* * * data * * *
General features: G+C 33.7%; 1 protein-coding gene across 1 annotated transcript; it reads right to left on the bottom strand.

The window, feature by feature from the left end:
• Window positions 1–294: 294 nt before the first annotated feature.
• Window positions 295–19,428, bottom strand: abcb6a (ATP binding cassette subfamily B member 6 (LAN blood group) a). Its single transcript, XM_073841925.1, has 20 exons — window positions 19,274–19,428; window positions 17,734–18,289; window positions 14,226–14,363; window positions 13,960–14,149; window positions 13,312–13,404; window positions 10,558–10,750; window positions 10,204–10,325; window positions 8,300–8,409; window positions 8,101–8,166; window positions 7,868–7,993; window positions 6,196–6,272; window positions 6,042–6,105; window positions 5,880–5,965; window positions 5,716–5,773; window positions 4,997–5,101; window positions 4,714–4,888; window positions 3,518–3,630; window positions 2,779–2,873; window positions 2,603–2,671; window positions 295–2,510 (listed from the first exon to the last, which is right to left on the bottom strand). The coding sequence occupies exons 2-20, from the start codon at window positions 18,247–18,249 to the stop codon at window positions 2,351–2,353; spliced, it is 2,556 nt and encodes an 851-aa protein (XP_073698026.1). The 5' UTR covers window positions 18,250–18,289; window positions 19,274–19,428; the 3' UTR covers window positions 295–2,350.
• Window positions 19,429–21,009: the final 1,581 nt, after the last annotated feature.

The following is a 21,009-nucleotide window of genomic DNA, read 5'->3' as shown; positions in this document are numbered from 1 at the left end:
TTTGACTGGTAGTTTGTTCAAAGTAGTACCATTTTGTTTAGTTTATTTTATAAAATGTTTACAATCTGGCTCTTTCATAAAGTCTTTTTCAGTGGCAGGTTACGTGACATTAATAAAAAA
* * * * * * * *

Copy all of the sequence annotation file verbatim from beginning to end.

General features: G+C 33.7%; 1 protein-coding gene across 1 annotated transcript; it reads right to left on the bottom strand.

The window, feature by feature from the left end:
• Window positions 1–294: 294 nt before the first annotated feature.
• Window positions 295–19,428, bottom strand: abcb6a (ATP binding cassette subfamily B member 6 (LAN blood group) a). Its single transcript, XM_073841925.1, has 20 exons — window positions 19,274–19,428; window positions 17,734–18,289; window positions 14,226–14,363; window positions 13,960–14,149; window positions 13,312–13,404; window positions 10,558–10,750; window positions 10,204–10,325; window positions 8,300–8,409; window positions 8,101–8,166; window positions 7,868–7,993; window positions 6,196–6,272; window positions 6,042–6,105; window positions 5,880–5,965; window positions 5,716–5,773; window positions 4,997–5,101; window positions 4,714–4,888; window positions 3,518–3,630; window positions 2,779–2,873; window positions 2,603–2,671; window positions 295–2,510 (listed from the first exon to the last, which is right to left on the bottom strand). The coding sequence occupies exons 2-20, from the start codon at window positions 18,247–18,249 to the stop codon at window positions 2,351–2,353; spliced, it is 2,556 nt and encodes an 851-aa protein (XP_073698026.1). The 5' UTR covers window positions 18,250–18,289; window positions 19,274–19,428; the 3' UTR covers window positions 295–2,350.
• Window positions 19,429–21,009: the final 1,581 nt, after the last annotated feature.

The following is a 21,009-nucleotide window of genomic DNA, read 5'->3' as shown; positions in this document are numbered from 1 at the left end:
TTTGACTGGTAGTTTGTTCAAAGTAGTACCATTTTGTTTAGTTTATTTTATAAAATGTTTACAATCTGGCTCTTTCATAAAGTCTTTTTCAGTGGCAGGTTACGTGACATTAATAAAAAA